Hima Das, Dutee Chand to power 4X100m relay team for Tokyo berthDecember 3, 2020
India’s sprint sensations Hima Das and Dutee Chand are set to join forces and anchor the women’s 4x100m relay team as it gears up to qualify for the Tokyo Olympics.
After her brilliant performance in 2018 that saw her win the 400m silver at the Jakarta Asian Games, a persistent back injury has hampered Hima Das from running the 400m in major events, though last season she won a handful of medals in low-key races in Europe.
India’s chief national coach Radhakrishnan Nair said Hima will now be preparing for the relay with Dutee and other members.
“There is no (back) issue when she runs the 100m. Thus her talent will be put to use in the shorter relay,” Nair said.
Hima, the 2018 junior world 400m champion with a personal best of 50.78 secs, is capable of running 100m below 11.50 secs, he said.
There are half a dozen Indian sprinters who clock around 11.50 secs, while Dutee’s personal best is 11.22 secs. “It is an advantage to achieve a top 16 global ranking by the end of June and become eligible to compete in the Olympics,” Nair said.
According to Dutee, the personal best of the top six in the national relay squad is between 11.50 secs and 11.60 secs.
“We have a young and new team. It’s good Hima is also there. Working as a team is what matters in a relay. All the sprinters are eager to perform and everyone is working hard towards the common goal of qualifying for the Olympics,” said Dutee from her training base in Bhubaneswar.
“We have been doing well in the relay for the past couple of years, but the current lot is super good,” she said. “All we have to do is combine as a unit to clock a good time. Something below 43 secs will be good,” said Dutee, the national record holder who won the 100m and 200m silver at Jakarta in 2018.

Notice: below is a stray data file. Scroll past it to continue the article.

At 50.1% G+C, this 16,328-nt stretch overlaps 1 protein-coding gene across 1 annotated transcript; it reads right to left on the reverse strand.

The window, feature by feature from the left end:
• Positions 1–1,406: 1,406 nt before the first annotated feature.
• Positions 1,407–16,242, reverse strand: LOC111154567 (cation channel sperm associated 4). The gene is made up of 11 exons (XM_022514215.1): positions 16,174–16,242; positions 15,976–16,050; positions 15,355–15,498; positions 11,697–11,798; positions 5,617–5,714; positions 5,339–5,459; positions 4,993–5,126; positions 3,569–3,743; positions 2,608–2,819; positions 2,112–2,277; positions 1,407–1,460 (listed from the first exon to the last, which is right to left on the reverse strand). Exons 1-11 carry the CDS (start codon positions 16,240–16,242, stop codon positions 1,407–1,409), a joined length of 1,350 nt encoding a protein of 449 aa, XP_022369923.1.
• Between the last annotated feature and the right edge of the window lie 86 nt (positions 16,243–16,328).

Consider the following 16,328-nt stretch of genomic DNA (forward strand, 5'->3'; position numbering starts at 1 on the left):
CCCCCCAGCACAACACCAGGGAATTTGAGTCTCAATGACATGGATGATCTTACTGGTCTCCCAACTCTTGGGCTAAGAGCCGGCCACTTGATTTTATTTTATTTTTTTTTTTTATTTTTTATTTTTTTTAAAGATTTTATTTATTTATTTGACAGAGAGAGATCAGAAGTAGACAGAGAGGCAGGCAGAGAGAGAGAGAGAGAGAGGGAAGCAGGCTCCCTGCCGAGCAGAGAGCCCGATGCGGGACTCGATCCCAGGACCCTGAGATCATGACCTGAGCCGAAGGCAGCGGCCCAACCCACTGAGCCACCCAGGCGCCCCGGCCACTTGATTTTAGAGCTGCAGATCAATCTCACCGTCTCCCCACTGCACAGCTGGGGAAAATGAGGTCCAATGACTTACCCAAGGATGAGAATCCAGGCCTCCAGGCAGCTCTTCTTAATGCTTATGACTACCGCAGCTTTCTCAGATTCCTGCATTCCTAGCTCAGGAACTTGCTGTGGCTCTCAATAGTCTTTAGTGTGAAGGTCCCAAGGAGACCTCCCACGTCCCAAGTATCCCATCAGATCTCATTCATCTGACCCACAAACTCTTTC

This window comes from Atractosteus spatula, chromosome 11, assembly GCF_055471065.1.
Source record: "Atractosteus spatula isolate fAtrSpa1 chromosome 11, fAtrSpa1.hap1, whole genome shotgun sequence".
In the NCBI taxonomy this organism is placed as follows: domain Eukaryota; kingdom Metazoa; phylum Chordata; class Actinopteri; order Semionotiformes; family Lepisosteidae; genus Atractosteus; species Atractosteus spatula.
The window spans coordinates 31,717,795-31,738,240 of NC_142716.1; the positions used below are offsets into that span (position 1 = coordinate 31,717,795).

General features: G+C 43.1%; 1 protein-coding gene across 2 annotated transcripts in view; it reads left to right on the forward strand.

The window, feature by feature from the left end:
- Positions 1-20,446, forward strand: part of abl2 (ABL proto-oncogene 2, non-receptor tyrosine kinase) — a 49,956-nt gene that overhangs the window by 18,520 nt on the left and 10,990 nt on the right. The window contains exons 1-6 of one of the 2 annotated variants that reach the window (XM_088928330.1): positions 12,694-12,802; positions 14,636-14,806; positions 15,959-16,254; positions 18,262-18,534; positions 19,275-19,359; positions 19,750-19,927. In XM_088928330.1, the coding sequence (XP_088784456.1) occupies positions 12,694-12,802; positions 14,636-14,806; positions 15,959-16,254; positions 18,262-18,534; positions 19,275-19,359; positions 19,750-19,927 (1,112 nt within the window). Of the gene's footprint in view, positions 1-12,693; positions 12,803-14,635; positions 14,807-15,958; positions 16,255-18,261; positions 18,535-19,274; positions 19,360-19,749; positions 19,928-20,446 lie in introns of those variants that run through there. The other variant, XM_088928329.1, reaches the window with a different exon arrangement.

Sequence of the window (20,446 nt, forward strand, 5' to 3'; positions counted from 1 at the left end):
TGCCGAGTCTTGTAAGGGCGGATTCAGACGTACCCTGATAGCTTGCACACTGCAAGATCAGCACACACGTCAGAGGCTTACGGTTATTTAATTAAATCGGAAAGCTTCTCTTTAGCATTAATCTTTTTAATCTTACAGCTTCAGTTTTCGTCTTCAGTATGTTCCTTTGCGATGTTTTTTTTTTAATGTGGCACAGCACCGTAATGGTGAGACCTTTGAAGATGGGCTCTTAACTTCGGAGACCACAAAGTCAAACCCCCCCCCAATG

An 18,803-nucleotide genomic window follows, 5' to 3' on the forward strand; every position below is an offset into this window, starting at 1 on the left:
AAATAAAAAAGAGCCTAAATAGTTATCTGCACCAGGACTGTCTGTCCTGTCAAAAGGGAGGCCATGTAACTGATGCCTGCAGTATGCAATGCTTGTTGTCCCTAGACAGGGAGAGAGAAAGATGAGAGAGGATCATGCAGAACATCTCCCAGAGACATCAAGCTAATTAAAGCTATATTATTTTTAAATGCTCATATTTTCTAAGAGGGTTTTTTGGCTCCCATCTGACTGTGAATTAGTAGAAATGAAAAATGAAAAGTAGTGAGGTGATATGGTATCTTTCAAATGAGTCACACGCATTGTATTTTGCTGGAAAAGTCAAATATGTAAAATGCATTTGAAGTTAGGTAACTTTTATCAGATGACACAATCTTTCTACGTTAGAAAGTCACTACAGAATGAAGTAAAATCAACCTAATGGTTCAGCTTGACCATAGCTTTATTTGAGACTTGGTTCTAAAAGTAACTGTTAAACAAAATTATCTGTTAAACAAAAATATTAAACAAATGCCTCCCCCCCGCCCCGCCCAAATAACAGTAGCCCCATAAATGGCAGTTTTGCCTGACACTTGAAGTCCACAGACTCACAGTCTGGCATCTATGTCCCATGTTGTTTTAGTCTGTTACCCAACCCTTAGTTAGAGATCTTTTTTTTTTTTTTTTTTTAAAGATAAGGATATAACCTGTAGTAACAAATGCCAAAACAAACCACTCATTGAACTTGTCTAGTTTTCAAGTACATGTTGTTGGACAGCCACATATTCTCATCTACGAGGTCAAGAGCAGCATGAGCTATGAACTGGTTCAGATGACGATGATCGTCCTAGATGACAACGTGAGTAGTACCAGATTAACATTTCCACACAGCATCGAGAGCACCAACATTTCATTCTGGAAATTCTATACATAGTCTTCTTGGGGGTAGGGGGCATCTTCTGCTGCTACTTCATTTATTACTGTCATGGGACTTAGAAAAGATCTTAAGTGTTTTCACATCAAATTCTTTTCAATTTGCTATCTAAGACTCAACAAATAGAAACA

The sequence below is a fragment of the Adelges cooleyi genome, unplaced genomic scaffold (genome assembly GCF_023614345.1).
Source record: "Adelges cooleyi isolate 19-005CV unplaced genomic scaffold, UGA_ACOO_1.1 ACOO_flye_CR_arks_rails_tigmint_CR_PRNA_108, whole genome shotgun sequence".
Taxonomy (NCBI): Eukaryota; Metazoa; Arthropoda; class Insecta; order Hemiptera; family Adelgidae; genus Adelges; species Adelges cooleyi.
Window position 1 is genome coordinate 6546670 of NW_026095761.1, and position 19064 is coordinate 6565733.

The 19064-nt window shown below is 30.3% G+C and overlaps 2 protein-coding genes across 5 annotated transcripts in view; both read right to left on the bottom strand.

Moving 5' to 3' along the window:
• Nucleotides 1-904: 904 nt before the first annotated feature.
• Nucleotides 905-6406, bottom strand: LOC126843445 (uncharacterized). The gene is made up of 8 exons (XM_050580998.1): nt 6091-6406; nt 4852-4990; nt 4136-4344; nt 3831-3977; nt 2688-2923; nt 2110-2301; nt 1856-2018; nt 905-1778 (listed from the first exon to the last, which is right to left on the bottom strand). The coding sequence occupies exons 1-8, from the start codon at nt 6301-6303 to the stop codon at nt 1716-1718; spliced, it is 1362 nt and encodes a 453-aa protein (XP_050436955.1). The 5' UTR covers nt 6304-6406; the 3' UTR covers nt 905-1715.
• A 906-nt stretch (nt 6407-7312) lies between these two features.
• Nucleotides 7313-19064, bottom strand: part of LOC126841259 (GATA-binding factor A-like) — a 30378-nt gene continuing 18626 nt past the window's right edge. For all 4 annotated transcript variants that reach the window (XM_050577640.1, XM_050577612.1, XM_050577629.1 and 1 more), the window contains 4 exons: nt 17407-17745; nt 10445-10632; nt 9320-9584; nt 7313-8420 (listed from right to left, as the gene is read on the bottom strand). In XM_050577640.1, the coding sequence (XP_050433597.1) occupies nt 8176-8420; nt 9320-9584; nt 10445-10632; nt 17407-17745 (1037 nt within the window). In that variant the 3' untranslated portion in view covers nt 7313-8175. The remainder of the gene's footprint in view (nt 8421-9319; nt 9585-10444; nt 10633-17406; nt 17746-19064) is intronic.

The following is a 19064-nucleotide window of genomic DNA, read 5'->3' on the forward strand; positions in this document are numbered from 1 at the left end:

It has been two decades since India’s 4x100m team comprising Sarawati Dey, Rachita Mistry, Vinita Tripathi and V Jayalakshmi competed at the 2000 Sydney Olympics, though there was no qualifying system then. The men’s team had also participated. Both teams made a first round exit.
“An impressive performance by us this time will be a huge boost for sprinting in the country,” feels Dutee.
Due to the pandemic, World Athletics had frozen Olympic qualification till November 30. The relay team hopes to showcase its potential in the April 3-4 Asian Relay Championships in Thailand, followed by the World Relay in Poland in the first week of May.
“The team has the ability to clock below 43 secs; a top eight position in Poland could fetch us an automatic berth for the Tokyo Olympics,” Nair said.
At the 2019 Asian Championships, the women’s 4X100 relay team comprising Archana Suseentran, Veeramani Revathi, Ranga Kunnath and Dutee missed out on a medal, finishing fourth after a poor baton exchange in the third leg. The Indian team clocked 43.81 secs. China won gold at 42.87 secs, followed by Kazakhstan (43.36) and Bahrain (43.61). At the 2019 Doha World Championships, Jamaica powered to gold in 41.44 secs, ahead of Great Britain (41.85) and United States (42.10).
A smooth baton change will be the key to success in the upcoming international meets, says Tarun Shah, former national sprint coach. While Dutee trains in Bhubaneswar, others in sprint relay team—
Archana, Himashree Roy, Sneha PJ, Daneswari, Diandra Valladares, Kaveri and Hima are based in Patiala.
“Coordination is important,” said Shah. Three to four weeks of group training should be enough to get a good rhythm. “Consistent performance builds confidence and gives an opportunity to handle things in different environments,” he said.
The women’s squad missed out on qualifying for the 2016 Rio Olympics after ending one spot outside the top 16 who are eligible.
Steady progress can help the sprint relay team to win a medal at the 2022 Asian Games, emulating their longer relay counterparts. “The female quarter-milers (4x400m relay) have set a trend of winning gold medals since the 2002 Busan Asian Games—till date, India has won five titles,” Dutee’s coach N Ramesh said from Hyderabad.